Group chat (or constant email checking) is a productivity killer. Like you, I probably check it more often than I should, and it saps my brain more than I'll admit.
But it’s worth fighting against.
My main strategy is an idea I’ve borrowed from one of my colleagues, who believes, “If it’s important, it’ll come up again.” That tenet is the basis for my email and Slack notifications workflow, which is to ignore them in the short term.
It sounds scary to ignore emails and slacks (what if it’s my boss!?). But in my experience, any notifications I miss always resurfaces if whatever caused them was important enough. Yes, this means I’m less responsive than I could be. But it’s worth the tradeoff to keep my attention. (There are, of course, important exceptions - write them down on your to-do list and move on.)
At this point, you might be thinking, "wow, Lars is one of those dicks who never responds to emails". And you're not completely wrong. But reflect for a second on 1) how immediately (and even whether) any given message needs a response and 2) how much your employer is paying you to focus your attention on something that moves the business forward instead of pushing emails/messages around. If there's actually an emergency, someone will get in touch with you - they'll find you in the office, call your cell, or continually ping you until you can’t ignore them.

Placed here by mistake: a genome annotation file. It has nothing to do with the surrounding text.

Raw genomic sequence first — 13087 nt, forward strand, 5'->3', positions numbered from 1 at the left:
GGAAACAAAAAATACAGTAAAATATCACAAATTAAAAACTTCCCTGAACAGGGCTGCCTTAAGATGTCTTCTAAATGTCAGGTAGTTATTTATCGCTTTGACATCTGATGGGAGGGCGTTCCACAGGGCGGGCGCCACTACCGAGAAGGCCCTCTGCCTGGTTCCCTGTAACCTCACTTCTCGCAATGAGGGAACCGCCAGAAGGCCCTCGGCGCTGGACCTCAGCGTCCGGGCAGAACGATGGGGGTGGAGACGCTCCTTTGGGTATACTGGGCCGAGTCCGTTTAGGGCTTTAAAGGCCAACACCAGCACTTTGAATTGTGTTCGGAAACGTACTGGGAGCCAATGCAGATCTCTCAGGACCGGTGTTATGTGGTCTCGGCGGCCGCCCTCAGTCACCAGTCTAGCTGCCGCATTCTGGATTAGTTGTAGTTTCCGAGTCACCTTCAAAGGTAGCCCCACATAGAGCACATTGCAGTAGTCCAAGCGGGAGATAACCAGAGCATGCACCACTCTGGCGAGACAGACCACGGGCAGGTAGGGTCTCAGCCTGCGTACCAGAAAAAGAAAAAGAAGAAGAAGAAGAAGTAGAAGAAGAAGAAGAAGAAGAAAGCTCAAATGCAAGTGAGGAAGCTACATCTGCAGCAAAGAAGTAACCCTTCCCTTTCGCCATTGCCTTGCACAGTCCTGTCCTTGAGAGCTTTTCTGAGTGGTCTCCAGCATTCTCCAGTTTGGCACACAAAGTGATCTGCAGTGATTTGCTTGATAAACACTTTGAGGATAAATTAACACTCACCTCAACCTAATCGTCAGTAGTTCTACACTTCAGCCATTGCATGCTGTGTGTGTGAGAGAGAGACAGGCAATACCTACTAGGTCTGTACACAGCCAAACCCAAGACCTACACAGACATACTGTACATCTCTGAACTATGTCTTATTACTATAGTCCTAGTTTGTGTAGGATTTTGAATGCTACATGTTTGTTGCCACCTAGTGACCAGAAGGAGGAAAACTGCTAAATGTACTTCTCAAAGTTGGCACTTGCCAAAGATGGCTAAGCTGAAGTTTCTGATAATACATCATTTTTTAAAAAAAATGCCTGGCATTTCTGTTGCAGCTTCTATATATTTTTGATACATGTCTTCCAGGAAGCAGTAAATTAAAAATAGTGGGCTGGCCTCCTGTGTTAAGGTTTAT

So, what does this mean for my day-to-day workflow?
Here’s how I use email:
- I use Simplify Gmail.
- I use the keyboard shortcuts - “y” (archive) is your new best friend. I read and then archive anything without a direct action item for me to follow up on. I can always search for it if I need to re-read later.
- Some messages only require a quick (sub 2 minute) response. I deal with them immediately, then archive. (NB: I don’t leave those messages in my Inbox to remind me I’m expecting a response - If it’s important, it’ll come up again.)
- I leave messages (usually one or two) with larger ‘to-do’ items in my Inbox. I archive them once I’ve ‘done’ whatever the action was.
- Close the email tab so I won’t interrupt myself to check it out of habit. This has done almost as much for my productivity as the rest of these rules combined.
Here are my rules for slack:
- Turn off all notifications in the Dock / top right corner. I don’t understand how people get anything done without disabling this.
- Stay on the “All Unreads” tab.
- Hit ‘enter’ to read and then ‘r’ liberally to mark notifications not needing a response as “read”.
- Use Cmd-K to jump to and respond to channels/conversations.
- Create slack in my day by turning off Slack. I usually take a few hours in the morning to focus on “deep work” (a la Cal Newport - http://calnewport.com/books/deep-work/ ) before I open Slack for the day.